Eustachian tube

Eustachian tube

[yoo-stey-shuhn, -stey-kee-uhn]
noun Anatomy.
a canal extending from the middle ear to the pharynx; auditory canal.

Origin:
1735–45; named after Eustachio; see -an

Dictionary.com Unabridged
Based on the Random House Dictionary, © Random House, Inc. 2014.
Cite This Source Link To eustachian tube
Collins
World English Dictionary
Eustachian tube (juːˈsteɪʃən)
 
n
a tube that connects the middle ear with the nasopharynx and equalizes the pressure between the two sides of the eardrum
 
[C18: named after Bartolomeo Eustachio, 16th-century Italian anatomist]

Collins English Dictionary - Complete & Unabridged 10th Edition
2009 © William Collins Sons & Co. Ltd. 1979, 1986 © HarperCollins
Publishers 1998, 2000, 2003, 2005, 2006, 2007, 2009
Cite This Source
Etymonline
Word Origin & History

Eustachian tube
so called for It. physician Bartolomeo Eustachia (d.1574), who discovered the passages from the ears to the throat.
Online Etymology Dictionary, © 2010 Douglas Harper
Cite This Source
American Heritage
Medical Dictionary

eustachian tube n.
A slender tube that connects the tympanic cavity with the nasal part of the pharynx and serves to equalize air pressure on either side of the eardrum. Also called auditory tube, salpinx.

The American Heritage® Stedman's Medical Dictionary
Copyright © 2002, 2001, 1995 by Houghton Mifflin Company. Published by Houghton Mifflin Company.
Cite This Source
American Heritage
Science Dictionary
eustachian tube   (y-stā'shən)  Pronunciation Key 
A slender tube that connects the middle ear with the upper part of the pharynx, serving to equalize air pressure on either side of the eardrum.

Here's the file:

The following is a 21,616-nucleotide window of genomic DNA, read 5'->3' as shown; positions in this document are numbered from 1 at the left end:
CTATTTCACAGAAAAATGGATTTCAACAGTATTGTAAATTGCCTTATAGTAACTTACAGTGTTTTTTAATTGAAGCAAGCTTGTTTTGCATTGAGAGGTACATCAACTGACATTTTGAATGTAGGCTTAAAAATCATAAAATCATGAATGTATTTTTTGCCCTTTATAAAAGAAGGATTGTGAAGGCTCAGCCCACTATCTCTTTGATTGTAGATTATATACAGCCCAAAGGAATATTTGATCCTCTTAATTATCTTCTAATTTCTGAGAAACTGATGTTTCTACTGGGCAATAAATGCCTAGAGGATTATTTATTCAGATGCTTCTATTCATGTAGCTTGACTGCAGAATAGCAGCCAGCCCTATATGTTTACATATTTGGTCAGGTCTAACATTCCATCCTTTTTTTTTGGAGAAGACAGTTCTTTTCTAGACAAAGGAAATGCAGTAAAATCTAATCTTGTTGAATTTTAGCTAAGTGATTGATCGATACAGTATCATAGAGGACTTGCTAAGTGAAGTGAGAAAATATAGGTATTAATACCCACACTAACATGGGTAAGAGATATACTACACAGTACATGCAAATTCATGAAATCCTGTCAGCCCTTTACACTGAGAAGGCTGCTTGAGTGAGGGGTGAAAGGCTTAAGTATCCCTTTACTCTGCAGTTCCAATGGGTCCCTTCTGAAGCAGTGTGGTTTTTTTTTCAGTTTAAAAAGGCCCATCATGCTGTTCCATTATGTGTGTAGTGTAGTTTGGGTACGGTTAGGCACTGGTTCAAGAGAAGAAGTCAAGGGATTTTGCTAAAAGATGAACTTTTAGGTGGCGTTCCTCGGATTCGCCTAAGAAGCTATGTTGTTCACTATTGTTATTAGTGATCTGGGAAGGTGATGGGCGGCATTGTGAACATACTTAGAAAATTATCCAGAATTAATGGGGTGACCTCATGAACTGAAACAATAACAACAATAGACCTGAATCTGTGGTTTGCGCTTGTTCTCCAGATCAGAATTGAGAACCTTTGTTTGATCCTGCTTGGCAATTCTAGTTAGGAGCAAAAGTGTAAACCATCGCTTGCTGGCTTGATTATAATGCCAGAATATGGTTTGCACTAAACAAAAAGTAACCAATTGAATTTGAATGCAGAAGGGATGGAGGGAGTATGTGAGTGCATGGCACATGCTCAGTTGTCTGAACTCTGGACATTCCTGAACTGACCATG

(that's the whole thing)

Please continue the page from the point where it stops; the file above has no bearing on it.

The American Heritage® Science Dictionary
Copyright © 2002. Published by Houghton Mifflin. All rights reserved.
Cite This Source
American Heritage
Cultural Dictionary
Eustachian tube [(yooh-stay-shuhn, yooh-stay-kee-uhn)]

A tube made up of bone and cartilage that connects the middle ear to the back of the mouth.

Note: Swallowing during airplane takeoffs and landings allows air to move through the Eustachian tube to equalize pressure across the eardrum, causing the ears to “pop.”
The American Heritage® New Dictionary of Cultural Literacy, Third Edition
Copyright © 2005 by Houghton Mifflin Company.
Published by Houghton Mifflin Company. All rights reserved.
Cite This Source
Encyclopedia Britannica
Encyclopedia

eustachian tube

tube that extends from the middle ear to the pharynx (throat). About 3 to 4 centimetres (1.2-1.6 inches) long in humans and lined with mucous membrane, it is directed downward and inward from the tympanic cavity, or middle ear, to that portion of the pharynx called the nasopharynx, the space above the soft palate and behind and continuous with the nasal passages. The upper end of the eustachian tube is narrow and surrounded by bone. As it nears the pharynx, the tube becomes wider and cartilaginous. The mucous lining is continuous with that of the middle ear. Small cilia (hairlike projections) cover it to aid the drainage of mucous secretions from the middle ear to the pharynx. The main function of the auditory tube is ventilation of the middle ear and maintenance of equalized pressure on both sides of the tympanic (drum) membrane. Closed at most times, the tube opens during swallowing. This permits equalization of the pressure without conscious effort. During an underwater dive or rapid descent in a plane the eustachian tube may remain closed in the face of rapidly increasing surrounding pressure. The pressure on both sides of the eardrum membrane can usually be equalized by holding the nose and blowing, by swallowing, or by wiggling the jaws.

Learn more about eustachian tube with a free trial on Britannica.com.

Encyclopedia Britannica, 2008. Encyclopedia Britannica Online.
Cite This Source
Copyright © 2014 Dictionary.com, LLC. All rights reserved.
  • Please Login or Sign Up to use the Recent Searches feature